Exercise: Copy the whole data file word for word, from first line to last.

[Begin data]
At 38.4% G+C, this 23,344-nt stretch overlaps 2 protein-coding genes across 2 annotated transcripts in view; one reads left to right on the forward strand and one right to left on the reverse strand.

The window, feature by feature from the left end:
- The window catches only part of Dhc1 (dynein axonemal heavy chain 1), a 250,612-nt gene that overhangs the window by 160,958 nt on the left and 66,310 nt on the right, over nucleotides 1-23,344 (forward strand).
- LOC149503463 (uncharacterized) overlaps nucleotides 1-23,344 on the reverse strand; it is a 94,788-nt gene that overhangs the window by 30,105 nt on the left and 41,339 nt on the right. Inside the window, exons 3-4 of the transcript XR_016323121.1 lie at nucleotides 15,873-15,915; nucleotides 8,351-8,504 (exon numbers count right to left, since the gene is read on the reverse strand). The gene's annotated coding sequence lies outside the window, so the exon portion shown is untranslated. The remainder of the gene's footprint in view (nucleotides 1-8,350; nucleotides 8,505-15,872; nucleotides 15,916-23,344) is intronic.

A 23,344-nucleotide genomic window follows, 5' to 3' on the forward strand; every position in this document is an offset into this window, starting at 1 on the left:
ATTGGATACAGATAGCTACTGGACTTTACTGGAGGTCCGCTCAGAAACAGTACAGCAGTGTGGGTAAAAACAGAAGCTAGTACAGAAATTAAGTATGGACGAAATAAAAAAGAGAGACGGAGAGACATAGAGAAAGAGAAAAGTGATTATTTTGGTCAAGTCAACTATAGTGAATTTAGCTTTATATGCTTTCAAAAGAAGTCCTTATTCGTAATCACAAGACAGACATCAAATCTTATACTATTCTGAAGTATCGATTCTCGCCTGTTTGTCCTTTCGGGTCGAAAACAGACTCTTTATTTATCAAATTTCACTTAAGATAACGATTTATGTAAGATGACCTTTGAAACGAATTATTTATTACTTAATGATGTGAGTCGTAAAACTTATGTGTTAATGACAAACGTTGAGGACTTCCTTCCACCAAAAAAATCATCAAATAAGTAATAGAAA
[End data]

At 38.4% G+C, this 23,344-nt stretch overlaps 2 protein-coding genes across 2 annotated transcripts in view; one reads left to right on the forward strand and one right to left on the reverse strand.

The window, feature by feature from the left end:
- The window catches only part of Dhc1 (dynein axonemal heavy chain 1), a 250,612-nt gene that overhangs the window by 160,958 nt on the left and 66,310 nt on the right, over nucleotides 1-23,344 (forward strand).
- LOC149503463 (uncharacterized) overlaps nucleotides 1-23,344 on the reverse strand; it is a 94,788-nt gene that overhangs the window by 30,105 nt on the left and 41,339 nt on the right. Inside the window, exons 3-4 of the transcript XR_016323121.1 lie at nucleotides 15,873-15,915; nucleotides 8,351-8,504 (exon numbers count right to left, since the gene is read on the reverse strand). The gene's annotated coding sequence lies outside the window, so the exon portion shown is untranslated. The remainder of the gene's footprint in view (nucleotides 1-8,350; nucleotides 8,505-15,872; nucleotides 15,916-23,344) is intronic.

A 23,344-nucleotide genomic window follows, 5' to 3' on the forward strand; every position in this document is an offset into this window, starting at 1 on the left:
ATTGGATACAGATAGCTACTGGACTTTACTGGAGGTCCGCTCAGAAACAGTACAGCAGTGTGGGTAAAAACAGAAGCTAGTACAGAAATTAAGTATGGACGAAATAAAAAAGAGAGACGGAGAGACATAGAGAAAGAGAAAAGTGATTATTTTGGTCAAGTCAACTATAGTGAATTTAGCTTTATATGCTTTCAAAAGAAGTCCTTATTCGTAATCACAAGACAGACATCAAATCTTATACTATTCTGAAGTATCGATTCTCGCCTGTTTGTCCTTTCGGGTCGAAAACAGACTCTTTATTTATCAAATTTCACTTAAGATAACGATTTATGTAAGATGACCTTTGAAACGAATTATTTATTACTTAATGATGTGAGTCGTAAAACTTATGTGTTAATGACAAACGTTGAGGACTTCCTTCCACCAAAAAAATCATCAAATAAGTAATAGAAA